The designer chose to address the problem head-on, with "complete and utter humble transparency." 

"I said, 'There's something wrong with these dresses. If you would like your money back, we will give it back to you right now. If you would like to give us your patience, we're working on a solution to make these dresses fit, and we will have them for you in this amount of time,'" he says. "There were some cancellations, for sure, but for the most part, everyone's like, 'I've been waiting this long, I'm getting my Fairy Dress.' We added an additional panel, so if I ever come across one, one day, somewhere, and it has that panel, I'll know it's from that first batch of orders, where we had to literally cut them open and add more fabric to make them fit."

The Fairy Dress fiasco turned out to only be a bump in the road for Mirror Palais. Born and bred in Queens, Gaia launched the brand in the fall of 2019, following the closure of Rosemilk, another "Instagram famous" label he had founded with his best friend.

"Everything I had learned from 10 years of styling, I put into that business. It was my first time designing and selling product," he says of Rosemilk. "With Mirror Palais, I wanted to take what I was doing there and dial it up by a hundred. I wanted to create an elevated product for a sophisticated, unique customer who’s so thoughtful, creative and inspired by art, culture and vintage. I wanted to streamline that into one package."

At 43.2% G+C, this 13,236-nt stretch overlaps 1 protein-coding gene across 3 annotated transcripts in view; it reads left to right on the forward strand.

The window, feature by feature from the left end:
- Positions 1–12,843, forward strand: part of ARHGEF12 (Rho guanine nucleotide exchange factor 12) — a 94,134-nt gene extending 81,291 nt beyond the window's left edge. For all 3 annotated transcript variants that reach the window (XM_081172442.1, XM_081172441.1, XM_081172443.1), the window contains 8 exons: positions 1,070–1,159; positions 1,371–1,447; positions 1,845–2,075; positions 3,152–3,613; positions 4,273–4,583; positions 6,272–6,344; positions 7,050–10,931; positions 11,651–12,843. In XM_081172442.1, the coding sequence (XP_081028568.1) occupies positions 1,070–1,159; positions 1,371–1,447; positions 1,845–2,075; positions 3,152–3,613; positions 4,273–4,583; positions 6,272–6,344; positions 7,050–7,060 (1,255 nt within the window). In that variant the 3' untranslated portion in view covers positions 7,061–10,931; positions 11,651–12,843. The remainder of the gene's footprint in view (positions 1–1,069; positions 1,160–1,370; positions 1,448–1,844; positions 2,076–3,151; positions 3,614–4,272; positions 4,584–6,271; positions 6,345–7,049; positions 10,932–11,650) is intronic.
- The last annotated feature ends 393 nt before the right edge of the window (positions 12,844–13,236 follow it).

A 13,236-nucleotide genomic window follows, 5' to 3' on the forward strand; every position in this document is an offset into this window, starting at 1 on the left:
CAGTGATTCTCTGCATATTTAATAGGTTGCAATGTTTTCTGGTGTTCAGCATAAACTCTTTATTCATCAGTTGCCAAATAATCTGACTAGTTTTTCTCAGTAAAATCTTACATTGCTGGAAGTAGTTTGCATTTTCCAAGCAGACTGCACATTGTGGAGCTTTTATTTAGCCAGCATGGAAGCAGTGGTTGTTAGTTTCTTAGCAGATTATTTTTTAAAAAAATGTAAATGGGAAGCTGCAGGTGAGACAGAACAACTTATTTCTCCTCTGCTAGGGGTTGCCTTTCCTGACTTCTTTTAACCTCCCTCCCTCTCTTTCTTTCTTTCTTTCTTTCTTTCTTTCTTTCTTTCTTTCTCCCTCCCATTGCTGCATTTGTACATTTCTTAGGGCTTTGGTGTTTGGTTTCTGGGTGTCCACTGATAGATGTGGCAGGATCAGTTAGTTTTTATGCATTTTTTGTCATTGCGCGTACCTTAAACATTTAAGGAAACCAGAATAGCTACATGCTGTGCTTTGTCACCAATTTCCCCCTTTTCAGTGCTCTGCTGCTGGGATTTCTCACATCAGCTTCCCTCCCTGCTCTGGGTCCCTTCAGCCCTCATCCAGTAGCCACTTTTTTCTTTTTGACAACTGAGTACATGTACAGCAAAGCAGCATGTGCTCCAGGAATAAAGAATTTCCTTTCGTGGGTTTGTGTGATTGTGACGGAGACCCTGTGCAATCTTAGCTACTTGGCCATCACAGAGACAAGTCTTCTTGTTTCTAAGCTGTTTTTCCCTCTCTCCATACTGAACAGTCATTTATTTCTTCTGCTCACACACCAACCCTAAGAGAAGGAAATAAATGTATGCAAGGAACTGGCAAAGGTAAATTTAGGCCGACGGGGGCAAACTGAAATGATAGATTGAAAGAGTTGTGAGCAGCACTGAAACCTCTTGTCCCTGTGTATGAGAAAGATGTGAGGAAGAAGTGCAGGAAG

There wasn't much "infrastructure" to glean from Rosemilk, Gaia says. (He brought on a business consultant to help establish the framework for Mirror Palais.) He did learn how to build relationships in New York City's Garment District, which he still relies on today, and how to start a company. It also confirmed to him that following his gut instinct when it came to designing wouldn’t lead him astray.

"I learned, through Rosemilk, that I had something so special inside of me to share, and that the more I unzip myself and the more layers I expose, the more people are interested in me," he says. "I went into that business not knowing that I had value and not knowing that my ideas were [special]; I left knowing that what I have to say is interesting, relatable and inspiring, and that it grabs people's attention. I was like, 'Okay, I'm going to bare it all.' Any sort of holding back that I was doing in the last brand, I decided to leave behind and go full force and make whatever the fuck I want to make."

Mirror Palais recently debuted Collection III. There are plans for a New York Fashion Week debut.